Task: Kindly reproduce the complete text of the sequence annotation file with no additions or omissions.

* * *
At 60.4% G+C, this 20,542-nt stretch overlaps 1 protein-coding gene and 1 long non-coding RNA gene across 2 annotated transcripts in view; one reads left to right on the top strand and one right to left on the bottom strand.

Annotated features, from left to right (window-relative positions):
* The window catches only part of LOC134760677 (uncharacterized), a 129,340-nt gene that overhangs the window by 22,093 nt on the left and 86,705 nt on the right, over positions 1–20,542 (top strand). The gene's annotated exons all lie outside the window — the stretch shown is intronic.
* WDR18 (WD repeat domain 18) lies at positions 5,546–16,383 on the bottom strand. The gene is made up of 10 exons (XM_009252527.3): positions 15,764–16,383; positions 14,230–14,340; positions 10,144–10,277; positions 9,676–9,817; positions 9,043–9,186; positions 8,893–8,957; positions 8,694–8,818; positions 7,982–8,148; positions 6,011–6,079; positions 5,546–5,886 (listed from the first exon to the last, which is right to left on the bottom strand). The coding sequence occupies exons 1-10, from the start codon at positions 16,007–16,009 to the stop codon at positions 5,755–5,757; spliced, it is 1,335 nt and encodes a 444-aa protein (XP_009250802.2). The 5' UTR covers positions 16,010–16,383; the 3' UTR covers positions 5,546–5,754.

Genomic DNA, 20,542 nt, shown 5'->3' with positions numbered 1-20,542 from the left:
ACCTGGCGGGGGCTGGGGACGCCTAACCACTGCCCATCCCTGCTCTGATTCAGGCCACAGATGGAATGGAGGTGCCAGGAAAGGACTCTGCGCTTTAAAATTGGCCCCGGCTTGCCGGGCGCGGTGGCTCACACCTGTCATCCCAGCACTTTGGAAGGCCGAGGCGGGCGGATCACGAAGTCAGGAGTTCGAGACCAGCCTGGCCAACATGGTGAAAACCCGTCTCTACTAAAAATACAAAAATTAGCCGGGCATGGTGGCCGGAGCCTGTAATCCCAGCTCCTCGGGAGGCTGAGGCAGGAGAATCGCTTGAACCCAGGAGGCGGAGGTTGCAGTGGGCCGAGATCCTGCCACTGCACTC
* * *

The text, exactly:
At 60.4% G+C, this 20,542-nt stretch overlaps 1 protein-coding gene and 1 long non-coding RNA gene across 2 annotated transcripts in view; one reads left to right on the top strand and one right to left on the bottom strand.

Annotated features, from left to right (window-relative positions):
* The window catches only part of LOC134760677 (uncharacterized), a 129,340-nt gene that overhangs the window by 22,093 nt on the left and 86,705 nt on the right, over positions 1–20,542 (top strand). The gene's annotated exons all lie outside the window — the stretch shown is intronic.
* WDR18 (WD repeat domain 18) lies at positions 5,546–16,383 on the bottom strand. The gene is made up of 10 exons (XM_009252527.3): positions 15,764–16,383; positions 14,230–14,340; positions 10,144–10,277; positions 9,676–9,817; positions 9,043–9,186; positions 8,893–8,957; positions 8,694–8,818; positions 7,982–8,148; positions 6,011–6,079; positions 5,546–5,886 (listed from the first exon to the last, which is right to left on the bottom strand). The coding sequence occupies exons 1-10, from the start codon at positions 16,007–16,009 to the stop codon at positions 5,755–5,757; spliced, it is 1,335 nt and encodes a 444-aa protein (XP_009250802.2). The 5' UTR covers positions 16,010–16,383; the 3' UTR covers positions 5,546–5,754.

Genomic DNA, 20,542 nt, shown 5'->3' with positions numbered 1-20,542 from the left:
ACCTGGCGGGGGCTGGGGACGCCTAACCACTGCCCATCCCTGCTCTGATTCAGGCCACAGATGGAATGGAGGTGCCAGGAAAGGACTCTGCGCTTTAAAATTGGCCCCGGCTTGCCGGGCGCGGTGGCTCACACCTGTCATCCCAGCACTTTGGAAGGCCGAGGCGGGCGGATCACGAAGTCAGGAGTTCGAGACCAGCCTGGCCAACATGGTGAAAACCCGTCTCTACTAAAAATACAAAAATTAGCCGGGCATGGTGGCCGGAGCCTGTAATCCCAGCTCCTCGGGAGGCTGAGGCAGGAGAATCGCTTGAACCCAGGAGGCGGAGGTTGCAGTGGGCCGAGATCCTGCCACTGCACTC